Best Feature of any DAW: Save New Version

The Save New Version is the best thing that’s ever happened to me, music-wise in the past decade.

I don’t mean this as a back-handed compliment to Cubase. It’s true with any DAW (trust me on this).

The fact there is a simple “Save New Version” in Cubase, without trying to be too fancy (i.e., delta versioning, like in Studio One, etc.), and the fact it’s mappable to physical button that I can press with my left hand while my right hand is mousing around, is single-handedly allowing me to move forward with my music.

Between Cubase crashing, plugins crashing and my over-clocked PC crashing, because ASUS can’t seem make it simple to OC, even with all its attempts at simplifying over-clocking. (My next MB may not be an ASUS). I have an equally taxed ASROCK that doesn’t seem to blue-sceen, despite is terrible UEFI.

But I digress.

Computers, DAWs and all the moving parts exceed the most complex “sequencer,” multi-track tape machine, SMTPE sync, and racks of external gear, I ever had in the 80’s and 90’s.

Thank you for “Save New Version.”

I have Save New Version mapped to F3 on a backlit, Steinberg CMC AI controller. F4 mapped to Mixdown. Simple.

The fact the music keeps playing while saving in the background, is not lost on me. Again, thank you, Steinberg. It means a lot. Saving shouldn’t come with any penalty.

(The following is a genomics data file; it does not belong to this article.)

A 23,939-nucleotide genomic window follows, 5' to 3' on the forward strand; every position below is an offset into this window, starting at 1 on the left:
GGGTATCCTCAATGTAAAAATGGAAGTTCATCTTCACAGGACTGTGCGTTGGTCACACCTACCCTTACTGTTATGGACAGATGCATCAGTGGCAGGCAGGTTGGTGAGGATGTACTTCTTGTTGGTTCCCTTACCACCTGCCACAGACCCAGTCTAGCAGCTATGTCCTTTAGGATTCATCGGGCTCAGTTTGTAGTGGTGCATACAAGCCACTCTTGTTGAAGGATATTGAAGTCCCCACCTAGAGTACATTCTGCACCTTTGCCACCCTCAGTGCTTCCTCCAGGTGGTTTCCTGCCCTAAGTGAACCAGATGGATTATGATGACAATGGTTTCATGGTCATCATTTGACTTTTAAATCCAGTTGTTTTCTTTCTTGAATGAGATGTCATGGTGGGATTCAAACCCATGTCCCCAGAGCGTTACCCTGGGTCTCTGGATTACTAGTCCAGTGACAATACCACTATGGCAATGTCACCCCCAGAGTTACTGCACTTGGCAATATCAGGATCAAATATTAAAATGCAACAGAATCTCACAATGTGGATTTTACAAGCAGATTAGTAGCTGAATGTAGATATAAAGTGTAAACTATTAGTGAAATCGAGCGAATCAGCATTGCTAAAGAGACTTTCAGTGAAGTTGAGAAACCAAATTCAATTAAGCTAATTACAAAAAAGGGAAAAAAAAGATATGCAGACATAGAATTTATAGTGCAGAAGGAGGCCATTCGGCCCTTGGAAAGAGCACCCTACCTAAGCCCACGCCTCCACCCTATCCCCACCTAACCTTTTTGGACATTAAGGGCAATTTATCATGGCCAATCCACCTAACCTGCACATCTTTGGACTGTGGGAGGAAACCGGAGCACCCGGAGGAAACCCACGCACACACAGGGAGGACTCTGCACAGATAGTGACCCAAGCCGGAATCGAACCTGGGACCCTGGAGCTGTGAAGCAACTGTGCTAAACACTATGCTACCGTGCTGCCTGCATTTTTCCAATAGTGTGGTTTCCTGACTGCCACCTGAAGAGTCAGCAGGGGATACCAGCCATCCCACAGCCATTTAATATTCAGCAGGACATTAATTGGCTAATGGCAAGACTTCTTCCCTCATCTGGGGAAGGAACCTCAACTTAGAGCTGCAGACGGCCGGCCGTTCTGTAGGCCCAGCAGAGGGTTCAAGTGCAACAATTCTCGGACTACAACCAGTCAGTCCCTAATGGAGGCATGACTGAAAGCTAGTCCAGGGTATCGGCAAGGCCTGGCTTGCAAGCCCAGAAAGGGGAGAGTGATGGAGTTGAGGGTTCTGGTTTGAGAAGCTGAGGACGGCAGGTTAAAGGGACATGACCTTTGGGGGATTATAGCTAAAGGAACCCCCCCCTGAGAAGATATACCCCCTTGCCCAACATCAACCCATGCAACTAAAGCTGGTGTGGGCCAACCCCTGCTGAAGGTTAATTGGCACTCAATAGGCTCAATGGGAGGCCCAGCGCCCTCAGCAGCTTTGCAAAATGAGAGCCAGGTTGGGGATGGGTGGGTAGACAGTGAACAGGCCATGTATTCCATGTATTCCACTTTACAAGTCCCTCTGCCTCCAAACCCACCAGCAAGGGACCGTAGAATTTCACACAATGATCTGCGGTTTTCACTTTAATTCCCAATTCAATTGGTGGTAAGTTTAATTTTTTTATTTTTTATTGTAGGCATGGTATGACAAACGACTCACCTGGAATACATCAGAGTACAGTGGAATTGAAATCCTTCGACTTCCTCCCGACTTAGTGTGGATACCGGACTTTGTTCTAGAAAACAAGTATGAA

If this feature ever goes away, I’m going back to 4-track demos using a drum machine and a keyboard.


Save New Version has been around forever. :sunglasses:

Like you , Jeff… :laughing:

Dude - you are older than me, so keep talking. :stuck_out_tongue: :stuck_out_tongue: :stuck_out_tongue: :stuck_out_tongue:

Even in other DAW’s :confused: :question:


Have a touch button on my AVID CONTROL for this :wink:
(EUCON has most of the functions already available for allocation to the gear…)


Somehow, I’ve only recently taken a shine to letting the DAW do the “versioning.”

I was on Cubase years ago (the 90’s and again in early 2000’s), but switched to Logic and then Studio One within recent years (and am now on Cubase again).

I think what put me off from it lately was Studio One’s weird implementation where they try to be too smart of their own good. It does too much, by encapsulating the version in the file, itself.

Sorry, Studio One, that’s not a new version.

While it may, technically, be a more proper database-style “versioning” it’s not a new version of the file.

It completely defeats the purpose, in my opinion (if avoiding file corruption is a goal).

So, thanks for doing it old school and simpler, Cubase.

Young kids, what ya gonna do with 'em ? :unamused: :laughing:

Youth is wasted on the young. :wink:

Save New Version is indeed a handy feature. :sunglasses: